## 2017 |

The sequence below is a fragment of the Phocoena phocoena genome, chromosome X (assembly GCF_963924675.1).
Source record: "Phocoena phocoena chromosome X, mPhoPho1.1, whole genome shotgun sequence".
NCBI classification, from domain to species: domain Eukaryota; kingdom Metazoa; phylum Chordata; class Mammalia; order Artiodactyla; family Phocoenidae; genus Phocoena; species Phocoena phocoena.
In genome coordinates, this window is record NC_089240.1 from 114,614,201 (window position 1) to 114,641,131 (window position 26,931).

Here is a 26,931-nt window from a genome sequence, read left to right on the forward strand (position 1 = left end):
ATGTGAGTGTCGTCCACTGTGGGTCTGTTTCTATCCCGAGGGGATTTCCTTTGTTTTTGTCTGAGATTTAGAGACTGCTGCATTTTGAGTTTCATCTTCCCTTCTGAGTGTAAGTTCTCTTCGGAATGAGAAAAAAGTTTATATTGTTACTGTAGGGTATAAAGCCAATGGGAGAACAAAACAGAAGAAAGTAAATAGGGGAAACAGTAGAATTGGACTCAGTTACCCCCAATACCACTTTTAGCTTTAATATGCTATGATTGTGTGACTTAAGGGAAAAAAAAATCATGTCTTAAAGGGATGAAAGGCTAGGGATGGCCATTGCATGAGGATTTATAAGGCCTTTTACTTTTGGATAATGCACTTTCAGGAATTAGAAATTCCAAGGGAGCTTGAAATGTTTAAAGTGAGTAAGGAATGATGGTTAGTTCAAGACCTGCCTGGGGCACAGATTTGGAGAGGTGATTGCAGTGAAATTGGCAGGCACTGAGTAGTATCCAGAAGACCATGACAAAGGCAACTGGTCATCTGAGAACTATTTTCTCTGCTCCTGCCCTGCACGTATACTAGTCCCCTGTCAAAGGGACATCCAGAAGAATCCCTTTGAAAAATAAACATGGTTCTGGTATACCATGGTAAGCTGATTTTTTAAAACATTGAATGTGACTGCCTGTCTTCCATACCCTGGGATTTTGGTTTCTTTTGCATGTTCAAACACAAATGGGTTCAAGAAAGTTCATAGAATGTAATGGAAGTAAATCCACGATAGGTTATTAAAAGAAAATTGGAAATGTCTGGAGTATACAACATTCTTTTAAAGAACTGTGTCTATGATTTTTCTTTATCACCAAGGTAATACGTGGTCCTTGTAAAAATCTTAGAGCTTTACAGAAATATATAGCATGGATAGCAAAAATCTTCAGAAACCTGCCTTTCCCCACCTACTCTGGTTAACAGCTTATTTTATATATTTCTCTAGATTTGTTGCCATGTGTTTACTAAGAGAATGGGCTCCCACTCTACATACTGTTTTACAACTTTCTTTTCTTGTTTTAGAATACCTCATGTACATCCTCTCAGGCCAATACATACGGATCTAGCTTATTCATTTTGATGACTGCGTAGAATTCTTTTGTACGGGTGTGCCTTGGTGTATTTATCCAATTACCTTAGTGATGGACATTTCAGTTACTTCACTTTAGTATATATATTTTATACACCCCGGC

Ferrer, Javier; Chicano, Francisco; Alba, Enrique Hybrid algorithms based on integer programming for the search of prioritized test data in software product lines Inproceedings Squillero, Giovanni; Sim, Kevin (Ed.): Lecture Notes in Computer Science (including subseries Lecture Notes in Artificial Intelligence and Lecture Notes in Bioinformatics), pp. 3–19, Springer International Publishing, Cham, 2017, ISSN: 16113349. Abstract | Links | BibTeX | Tags: Combinatorial Interaction Testing, Feature Models, Integer linear programming, Integer nonlinear programming, Pairwise Testing, prioritization, Software Product Lines @inproceedings{Ferrer2017, title = {Hybrid algorithms based on integer programming for the search of prioritized test data in software product lines}, author = {Javier Ferrer and Francisco Chicano and Enrique Alba}, editor = {Giovanni Squillero and Kevin Sim}, url = {http://dx.doi.org/10.1007/978-3-319-55792-2_1}, doi = {10.1007/978-3-319-55792-2_1}, issn = {16113349}, year = {2017}, date = {2017-01-01}, booktitle = {Lecture Notes in Computer Science (including subseries Lecture Notes in Artificial Intelligence and Lecture Notes in Bioinformatics)}, volume = {10200 LNCS}, pages = {3--19}, publisher = {Springer International Publishing}, address = {Cham}, abstract = {In Software Product Lines (SPLs) it is not possible, in general, to test all products of the family. The number of products denoted by a SPL is very high due to the combinatorial explosion of features. For this reason, some coverage criteria have been proposed which try to test at least all feature interactions without the necessity to test all products, e.g., all pairs of features (pairwise coverage). In addition, it is desirable to first test products composed by a set of priority features. This problem is known as the Prioritized Pairwise Test Data Generation Problem. In this work we propose two hybrid algorithms using Integer Programming (IP) to generate a prioritized test suite. The first one is based on an integer linear formulation and the second one is based on a integer quadratic (nonlinear) formulation. We compare these techniques with two state-of- the-art algorithms, the Parallel Prioritized Genetic Solver (PPGS) and a greedy algorithm called prioritized-ICPL. Our study reveals that our hybrid nonlinear approach is clearly the best in both, solution quality and computation time. Moreover, the nonlinear variant (the fastest one) is 27 and 42 times faster than PPGS in the two groups of instances analyzed in this work. © Springer International Publishing AG 2017.}, keywords = {Combinatorial Interaction Testing, Feature Models, Integer linear programming, Integer nonlinear programming, Pairwise Testing, prioritization, Software Product Lines}, pubstate = {published}, tppubtype = {inproceedings} } In Software Product Lines (SPLs) it is not possible, in general, to test all products of the family. The number of products denoted by a SPL is very high due to the combinatorial explosion of features. For this reason, some coverage criteria have been proposed which try to test at least all feature interactions without the necessity to test all products, e.g., all pairs of features (pairwise coverage). In addition, it is desirable to first test products composed by a set of priority features. This problem is known as the Prioritized Pairwise Test Data Generation Problem. In this work we propose two hybrid algorithms using Integer Programming (IP) to generate a prioritized test suite. The first one is based on an integer linear formulation and the second one is based on a integer quadratic (nonlinear) formulation. We compare these techniques with two state-of- the-art algorithms, the Parallel Prioritized Genetic Solver (PPGS) and a greedy algorithm called prioritized-ICPL. Our study reveals that our hybrid nonlinear approach is clearly the best in both, solution quality and computation time. Moreover, the nonlinear variant (the fastest one) is 27 and 42 times faster than PPGS in the two groups of instances analyzed in this work. © Springer International Publishing AG 2017. |